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Suggestions for new GIFfers

Last modified: 2017-11-11 by peter hans van den muijzenberg
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Have been reading the list for years, but never have learned how to "gif" a flag illustration. I'd like to learn how.
I would sincerely appreciate any help anyone can offer me in learning how to do so -- any links to manuals, tutorials, articles, etc.; any suggestions for graphics software to use and their instructions, etc.
Edmund Midura, 16 June 2007

For those who are not familiar with graphical editing but would learn how to "gif" a flag illustration, this page offers some starting points given by those whose graphical editing skills are somewhat more advanced.


We draw flags. "Giffing" and "Giffer" are two very misleading terms (even if they do sound cool), as they give the impression that we have some magic button we press to convert photos, jpegs etc into first class quality fotw gif images.
Oh how I wish - hours upon hours of drawing finite details are the true story behind the vast majority of images on fotw.
Martin Grieve 23 June 2007

Absolute beginners should do some theoretical learning as well, and get to know the meaning of some basic concepts, like pixel, anti-aliasing, dithering, RGB, transparency, resolution, palette or vector. Wikipedia offers a decent prime on most of this terms.
António Martins-Tuválkin 21 June 2007


If you have no experience with graphical work at all, I would suggest starting out by familiarizing yourself with MS Paint (bundled with Windows). It cannot be used to make complex images, but the basic commands are similar to the ones you will encounter in a more advanced program like Paint Shop Pro or PhotoShop. Speaking of which, many community colleges offer a course on one or both of these (useful if you want to try them out first, as the programs themselves are a bit pricey), and printed user guides are usually available in libraries. There is also a freeware high-level graphics editor called GIMP, but I'm not sure I would recommend it.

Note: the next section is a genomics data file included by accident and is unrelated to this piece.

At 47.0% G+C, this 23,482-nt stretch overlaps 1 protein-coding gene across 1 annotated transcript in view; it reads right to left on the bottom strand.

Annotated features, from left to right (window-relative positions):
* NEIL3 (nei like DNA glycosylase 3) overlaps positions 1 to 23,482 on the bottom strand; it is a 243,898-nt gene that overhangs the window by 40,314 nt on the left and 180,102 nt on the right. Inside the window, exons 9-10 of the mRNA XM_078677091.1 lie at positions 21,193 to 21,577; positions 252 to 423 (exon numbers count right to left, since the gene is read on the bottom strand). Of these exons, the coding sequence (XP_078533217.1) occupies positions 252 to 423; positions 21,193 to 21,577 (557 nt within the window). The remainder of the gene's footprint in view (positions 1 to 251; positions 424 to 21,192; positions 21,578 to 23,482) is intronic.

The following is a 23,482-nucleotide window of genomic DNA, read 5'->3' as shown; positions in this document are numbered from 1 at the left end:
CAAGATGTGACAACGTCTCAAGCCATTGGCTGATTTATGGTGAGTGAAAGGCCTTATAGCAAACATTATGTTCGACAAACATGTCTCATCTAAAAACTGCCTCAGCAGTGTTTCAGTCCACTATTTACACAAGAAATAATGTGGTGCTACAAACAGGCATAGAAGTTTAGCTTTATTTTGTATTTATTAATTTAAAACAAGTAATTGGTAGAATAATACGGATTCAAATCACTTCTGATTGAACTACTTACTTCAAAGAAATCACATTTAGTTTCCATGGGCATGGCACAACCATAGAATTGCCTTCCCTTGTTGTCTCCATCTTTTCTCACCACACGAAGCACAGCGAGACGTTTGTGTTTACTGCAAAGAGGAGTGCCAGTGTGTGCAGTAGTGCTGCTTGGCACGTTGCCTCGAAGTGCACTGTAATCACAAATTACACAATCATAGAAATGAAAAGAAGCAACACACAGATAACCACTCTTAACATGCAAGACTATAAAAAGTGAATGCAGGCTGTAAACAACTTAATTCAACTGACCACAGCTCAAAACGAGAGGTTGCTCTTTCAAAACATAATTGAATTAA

Of course, you can always just wing it (worked for me). The programs tend to look forbidding - lots of tiny buttons - but everything is labeled, and if you have an idea of what you want to do you can usually figure out how to do it.
Eugene Ipavec 21 June 2007

The problem with MS Paint is that it does not (at least up to the W2k version) allow control over the final image mode and file format, which are very important when doing stuff other than photos (like flat flag images).

I surely put Gimp quite above MS Paint in my recommendation scale, though #1 would surely be PhotoShop. It is very expensive if you buy the latest version new, but it should be simple to get your hands on, say, version 5, as an OEM bundled along with scanners or some such.
António Martins-Tuválkin 21 June 2007

Most of what you learn in MS Paint, you'll have to unlearn once you shift to an actual drawing program.
Jorge Candeias 23 June 2007

I would suggest that any potential flag artist should learn a decent vectorial drawing package first (Illustrator, CorelDRAW, CAD). The "giffing" part is only an hour away (learning) after that.
Martin Grieve 23 June 2007


The first gif I made was the flag of the Tibetan resistance. I wouldn't even have tried to gif it if I had not found a drawing of its two swords in a book. I scanned it and used Paint to colorize it.
Corentin Chamboredon 21 June 2007

Most of us actually draw the elements we need. We may be able to use what we find, but as an aid, not as a colorizing source.
Jorge Candeias 23 June 2007